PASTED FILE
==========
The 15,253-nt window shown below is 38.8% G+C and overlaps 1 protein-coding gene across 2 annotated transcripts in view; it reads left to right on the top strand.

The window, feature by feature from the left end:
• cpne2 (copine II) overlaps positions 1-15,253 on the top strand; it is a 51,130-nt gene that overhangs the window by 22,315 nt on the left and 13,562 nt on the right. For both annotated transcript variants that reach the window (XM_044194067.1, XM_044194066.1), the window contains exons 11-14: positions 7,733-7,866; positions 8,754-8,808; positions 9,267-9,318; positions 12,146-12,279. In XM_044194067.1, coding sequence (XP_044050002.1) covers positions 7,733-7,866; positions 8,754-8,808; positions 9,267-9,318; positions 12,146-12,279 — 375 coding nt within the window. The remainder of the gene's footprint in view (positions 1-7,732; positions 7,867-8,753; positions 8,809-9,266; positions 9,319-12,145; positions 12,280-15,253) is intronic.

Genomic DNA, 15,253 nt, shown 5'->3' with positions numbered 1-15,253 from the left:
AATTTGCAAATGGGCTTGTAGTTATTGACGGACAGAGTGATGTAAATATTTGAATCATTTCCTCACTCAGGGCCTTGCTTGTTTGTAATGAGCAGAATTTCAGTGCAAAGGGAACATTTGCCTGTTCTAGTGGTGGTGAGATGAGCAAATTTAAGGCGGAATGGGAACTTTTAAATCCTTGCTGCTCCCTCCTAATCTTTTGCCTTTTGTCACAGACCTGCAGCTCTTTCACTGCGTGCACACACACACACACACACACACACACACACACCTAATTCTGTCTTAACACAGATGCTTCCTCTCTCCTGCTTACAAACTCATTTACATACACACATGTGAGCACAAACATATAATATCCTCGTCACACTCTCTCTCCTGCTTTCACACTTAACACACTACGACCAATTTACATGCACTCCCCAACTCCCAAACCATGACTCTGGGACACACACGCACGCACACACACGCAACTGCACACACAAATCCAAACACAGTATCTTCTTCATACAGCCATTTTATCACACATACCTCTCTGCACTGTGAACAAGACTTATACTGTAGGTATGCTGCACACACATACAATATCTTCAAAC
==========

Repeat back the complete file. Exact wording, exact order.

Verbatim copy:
The 15,253-nt window shown below is 38.8% G+C and overlaps 1 protein-coding gene across 2 annotated transcripts in view; it reads left to right on the top strand.

The window, feature by feature from the left end:
• cpne2 (copine II) overlaps positions 1-15,253 on the top strand; it is a 51,130-nt gene that overhangs the window by 22,315 nt on the left and 13,562 nt on the right. For both annotated transcript variants that reach the window (XM_044194067.1, XM_044194066.1), the window contains exons 11-14: positions 7,733-7,866; positions 8,754-8,808; positions 9,267-9,318; positions 12,146-12,279. In XM_044194067.1, coding sequence (XP_044050002.1) covers positions 7,733-7,866; positions 8,754-8,808; positions 9,267-9,318; positions 12,146-12,279 — 375 coding nt within the window. The remainder of the gene's footprint in view (positions 1-7,732; positions 7,867-8,753; positions 8,809-9,266; positions 9,319-12,145; positions 12,280-15,253) is intronic.

Genomic DNA, 15,253 nt, shown 5'->3' with positions numbered 1-15,253 from the left:
AATTTGCAAATGGGCTTGTAGTTATTGACGGACAGAGTGATGTAAATATTTGAATCATTTCCTCACTCAGGGCCTTGCTTGTTTGTAATGAGCAGAATTTCAGTGCAAAGGGAACATTTGCCTGTTCTAGTGGTGGTGAGATGAGCAAATTTAAGGCGGAATGGGAACTTTTAAATCCTTGCTGCTCCCTCCTAATCTTTTGCCTTTTGTCACAGACCTGCAGCTCTTTCACTGCGTGCACACACACACACACACACACACACACACACACCTAATTCTGTCTTAACACAGATGCTTCCTCTCTCCTGCTTACAAACTCATTTACATACACACATGTGAGCACAAACATATAATATCCTCGTCACACTCTCTCTCCTGCTTTCACACTTAACACACTACGACCAATTTACATGCACTCCCCAACTCCCAAACCATGACTCTGGGACACACACGCACGCACACACACGCAACTGCACACACAAATCCAAACACAGTATCTTCTTCATACAGCCATTTTATCACACATACCTCTCTGCACTGTGAACAAGACTTATACTGTAGGTATGCTGCACACACATACAATATCTTCAAAC